Echo, Part 1

With a thought he opened the command module and asked the home unit to start playing music.  Based on his past preferences, the home unit began to shuffle songs from the playlist he used most at this time of day while engaged in his current tasks.  The home unit tracked all his movements, of course.  It was designed to do so.  How else could it best learn his behaviors and tailor itself to give him the best experience?  What he wanted to hear was different when he was doing dishes, sweeping the kitchen floor, or making lunch for the following day.  His mood also played a factor.  The chip in his head tracked all these things and sent the data to the home unit to process and then provide the best results based on that analysis.  It was always learning and always improving.

The home unit was also synced to his two mobile units.  He carried a small device in his pocket and there was another device stationed in his car.  Whenever either of those devices was within range, the home unit would update them with the most recent data so they could also provide a flawless user experience when called upon.

He had balked at the whole idea when he had first heard of it.  Why would he want the chip?  Why would he want a computer to help making decisions for him?  Why would he want that much intrusion into his life?

He thought the whole thing was more than a little creepy.  He was a good person, but even the best have dark thoughts from time to time.  The chip would record that.  The home unit would factor that into not only its decisions for him but it could also send it to the Company and who knew what they would do with it.  Marketing, of course.  Yes, money was always the underlying factor for those sorts of things but who knew how long they kept records and what else they could do with that information in the years to come.  It could forever be linked to who he was.

However, over time he softened to the idea and was intrigued by how much more productive his colleagues seemed because they didn’t have to waste time manually fiddling with settings and selections.  They could think about what they wanted and the home unit would comply.  Lights, music, appliances, news, traffic conditions, research, and on and on and on.  The possibilities for usefulness were endless, and all that was required was a very miner out-patient surgery to implant the chip.  It didn’t even hurt.

He had been amazed at how quickly he had picked up using it and it had become seamless in his life.  Turning on lights as he entered rooms.  Playing the right music at the right time.  Planning his routes.  Keeping rooms at the right temperature.  Giving him the news he cared about most and filtering out the rest.  Seemingly anticipating which programs he needed and opening them before he even needed to ask.  Composing messages.  Booking reservations.  Planning his wardrobe around weather and events and company.  Each day the home unit found new ways to improve upon the vast number of tasks it already performed.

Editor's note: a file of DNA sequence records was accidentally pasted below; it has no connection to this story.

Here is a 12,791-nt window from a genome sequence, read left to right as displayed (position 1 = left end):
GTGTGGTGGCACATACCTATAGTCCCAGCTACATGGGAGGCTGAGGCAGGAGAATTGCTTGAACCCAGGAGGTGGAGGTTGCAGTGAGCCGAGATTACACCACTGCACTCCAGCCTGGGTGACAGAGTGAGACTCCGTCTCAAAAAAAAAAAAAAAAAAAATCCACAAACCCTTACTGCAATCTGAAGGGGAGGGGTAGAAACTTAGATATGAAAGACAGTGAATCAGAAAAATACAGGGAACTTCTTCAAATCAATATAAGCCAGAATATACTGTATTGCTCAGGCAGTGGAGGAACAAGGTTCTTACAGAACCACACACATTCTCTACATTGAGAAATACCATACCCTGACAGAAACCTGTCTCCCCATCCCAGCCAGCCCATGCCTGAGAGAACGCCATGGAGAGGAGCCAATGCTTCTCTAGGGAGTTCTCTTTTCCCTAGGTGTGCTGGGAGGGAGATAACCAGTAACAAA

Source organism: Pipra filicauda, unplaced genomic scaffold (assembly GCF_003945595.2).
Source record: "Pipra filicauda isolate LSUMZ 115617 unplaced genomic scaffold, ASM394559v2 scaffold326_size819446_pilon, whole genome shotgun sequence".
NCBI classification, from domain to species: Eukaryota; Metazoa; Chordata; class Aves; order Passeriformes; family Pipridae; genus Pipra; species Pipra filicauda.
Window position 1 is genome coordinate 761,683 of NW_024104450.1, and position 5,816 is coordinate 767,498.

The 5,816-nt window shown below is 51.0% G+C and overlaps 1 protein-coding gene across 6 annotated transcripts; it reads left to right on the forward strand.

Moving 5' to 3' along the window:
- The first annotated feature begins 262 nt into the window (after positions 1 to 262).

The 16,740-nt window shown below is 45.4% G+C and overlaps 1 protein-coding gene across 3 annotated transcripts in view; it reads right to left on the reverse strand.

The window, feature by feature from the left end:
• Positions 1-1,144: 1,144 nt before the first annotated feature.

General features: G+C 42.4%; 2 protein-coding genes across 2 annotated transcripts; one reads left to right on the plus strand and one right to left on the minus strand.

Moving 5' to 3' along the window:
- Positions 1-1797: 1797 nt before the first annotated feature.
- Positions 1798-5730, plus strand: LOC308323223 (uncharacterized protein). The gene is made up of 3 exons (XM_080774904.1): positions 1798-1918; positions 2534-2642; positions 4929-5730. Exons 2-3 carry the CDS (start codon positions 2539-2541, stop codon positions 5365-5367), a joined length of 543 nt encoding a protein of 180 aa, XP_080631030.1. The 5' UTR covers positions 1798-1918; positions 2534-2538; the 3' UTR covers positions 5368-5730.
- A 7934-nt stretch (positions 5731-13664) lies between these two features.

At first, whenever he found himself in a dark mood, he had been wary of that and had actively sought ways to think about happier things.  Over time, though, when nothing bad happened as a result of his worst thoughts, he worried less and just worked through his feelings as he always had before.

Everything changed when his home unit told him that it had started his car for him, not to answer the door when the bell rang in fifteen seconds, and to run.  He thought it was some kind of joke or a minor glitch in the system until the bell had rung.  The home unit went quiet but when he asked to see who was at the door, the home unit pulled up the live feed of two federal agents standing there.  He had no idea why they were though but all his fear about the chip in his head recording his darkest thoughts came flooding back.  He didn’t want to stick around to find out what they wanted and his home unit obviously thought he shouldn’t either.

He darted from the front door, ignoring the bell ringing again, and got into his idling car in the garage.  The mobile unit in the car said, “Buckle up and then hang on.”  No sooner had his restraint locked into place than the brake was released and the car smashed through the closed garage door.  He saw two agents dive out of the way before the street turned into a blur while his car sped away.  “Don’t worry,” the mobile unit said in a calming voice.  “All your personal records from the home unit will be secured against them and the linkages to your two mobile units have been severed.  We are with you.”

4 thoughts on “Echo, Part 1

    • It’s been weird having an Alexa device in my house… So convenient for some things…. And so creepy all the time. Still not sure how I feel about it… But she plays music when I ask and maybe that’s all I need to sell my privacy….

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